Quenching Google’s informational thirst will pay off for your business
Target audience: Marketing professionals, SEO specialists, PR pros, brand managers, businesses, nonprofits, educators, Web publishers, journalists.
Imet my buddy Adam Viener for breakfast the other morning at the Silver Diner in Reston, Va. This is something we do seasonally. Adam is an AdWords guru, par excellence, by profession; however, he also stays on top of organic search religiously just as part of creating content sublime enough to compel all the folks who click through from sponsored search, contextual ads, and display ads.
I asked him what he thought of Hummingbird, Google’s latest search algorithm, and he said: “Aside from just making sure you have all of the share and +1 buttons sorted out on your sites and committing to Google Authorship, the only thing that’s left is simple: creating content that gives value to Google.”
Giving value to Google
The reason why so many companies, brands, and sites need to spend so much time and money on advertising and SEO consultants is because they’re also spending too much money on minimalist web designers who chop, cut, deforest, raze, and hilltop-remove “wordy” first- and second-generation website content down to simple, minimal, stock-photograph-splashed slideshow emblazoned front pages that have become so light on copy and textual content in service of being modern and designerly that there’s no there there for Google.
Yes, Google does care about Google Authorship; inbound links and keyword terms; the proper use of headline, bold, emphasis, italics, and bullet points to describe content; meta tags and alt tags to help describe the foundational architectural metadata of the site; share me buttons, especially Google +1; and Google Analytic script embeds. All that is mechanics, is back room, is what goes on in the boiler and utility rooms and not in the front office, the lobby, the reading room.
No matter how well-lit, well-appointed, well heated, and inviting your library is, it’s really not a library unless there are books to read, content to consume and comprehend, be it multimedia, textual, spoken word, visual, etc.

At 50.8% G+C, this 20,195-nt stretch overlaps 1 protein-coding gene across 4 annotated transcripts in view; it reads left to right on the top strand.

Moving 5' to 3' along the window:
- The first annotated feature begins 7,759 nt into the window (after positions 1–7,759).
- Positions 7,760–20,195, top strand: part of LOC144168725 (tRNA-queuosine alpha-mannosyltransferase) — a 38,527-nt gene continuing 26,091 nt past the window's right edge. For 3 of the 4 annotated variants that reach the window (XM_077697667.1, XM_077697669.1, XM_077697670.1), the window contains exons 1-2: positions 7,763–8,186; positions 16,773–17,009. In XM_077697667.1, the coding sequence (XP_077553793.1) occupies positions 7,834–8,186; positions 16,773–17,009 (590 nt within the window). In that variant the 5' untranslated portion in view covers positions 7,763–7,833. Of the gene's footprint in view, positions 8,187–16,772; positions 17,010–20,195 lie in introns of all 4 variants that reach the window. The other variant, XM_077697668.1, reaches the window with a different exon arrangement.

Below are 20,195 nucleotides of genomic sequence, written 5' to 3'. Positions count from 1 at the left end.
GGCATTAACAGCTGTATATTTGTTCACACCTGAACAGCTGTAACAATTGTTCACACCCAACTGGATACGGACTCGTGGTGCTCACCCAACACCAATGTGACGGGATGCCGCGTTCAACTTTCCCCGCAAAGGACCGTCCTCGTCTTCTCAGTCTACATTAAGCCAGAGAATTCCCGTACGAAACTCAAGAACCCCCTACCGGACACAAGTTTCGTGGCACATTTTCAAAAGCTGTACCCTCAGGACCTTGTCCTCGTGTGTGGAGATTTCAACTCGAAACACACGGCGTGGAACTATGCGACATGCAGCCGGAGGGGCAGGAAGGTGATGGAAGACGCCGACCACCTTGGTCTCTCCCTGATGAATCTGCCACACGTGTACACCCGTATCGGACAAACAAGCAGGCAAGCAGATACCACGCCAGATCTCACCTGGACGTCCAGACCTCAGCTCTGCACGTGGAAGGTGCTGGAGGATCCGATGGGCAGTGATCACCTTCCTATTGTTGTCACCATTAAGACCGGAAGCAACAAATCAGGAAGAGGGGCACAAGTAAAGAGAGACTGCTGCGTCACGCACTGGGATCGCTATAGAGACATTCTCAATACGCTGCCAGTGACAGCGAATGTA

Google still believes that books make the library
Google needs the content of your library much more than it ever needed your library building; unfortunately, we all spend more of our time choosing the perfect platform (WordPress, Drupal, Squarespace?), the perfect template (Responsive, HTML5, swipeable?), and the perfect plug-ins (AddThis, W3 Total Cache, Yoast‘s WordPress SEO?) than we do writing all the copy, storytelling, background, insight, history, biographies, case studies, origin story, and educational content that actually gives Google everything it needs to most accurately predict whether it’s your content, your site, your page on that site, that shows up first on Google for any give keyword phrase.
Form has smothered function with a pillow on most modern sites.
Websites have been influenced heavily by the minimalist ease-of-use offered by smartphones and tablets. While these beautiful sites shape change and reconfigure based on how you view them, they don’t help Google very much. They’re only made for the user experience — the sighted human user experience — and not optimized in any way for the robots, bots, and spiders that actually make your site more of a constant home than any human you could hope to woo.
Google is the consummate nerd. Google prefers brains over beauty, and Google demands character above charm. While your site may well be on the bleeding edge of the user experience and work like a charm on all versions of Chrome, IE, Opera, Firefox, Anroid, and Apple iOS, Google don’t care.
Google cares about informational function
What Google wants to know is how the site is architected, how the series of pages under your domain name are stitched together through textual hyperlinking, how quickly your site responds and loads and what sort of traffic your server and bandwidth can bear, and after that, Google’s all about slurping down your entire site into an index on a server in a data center somewhere.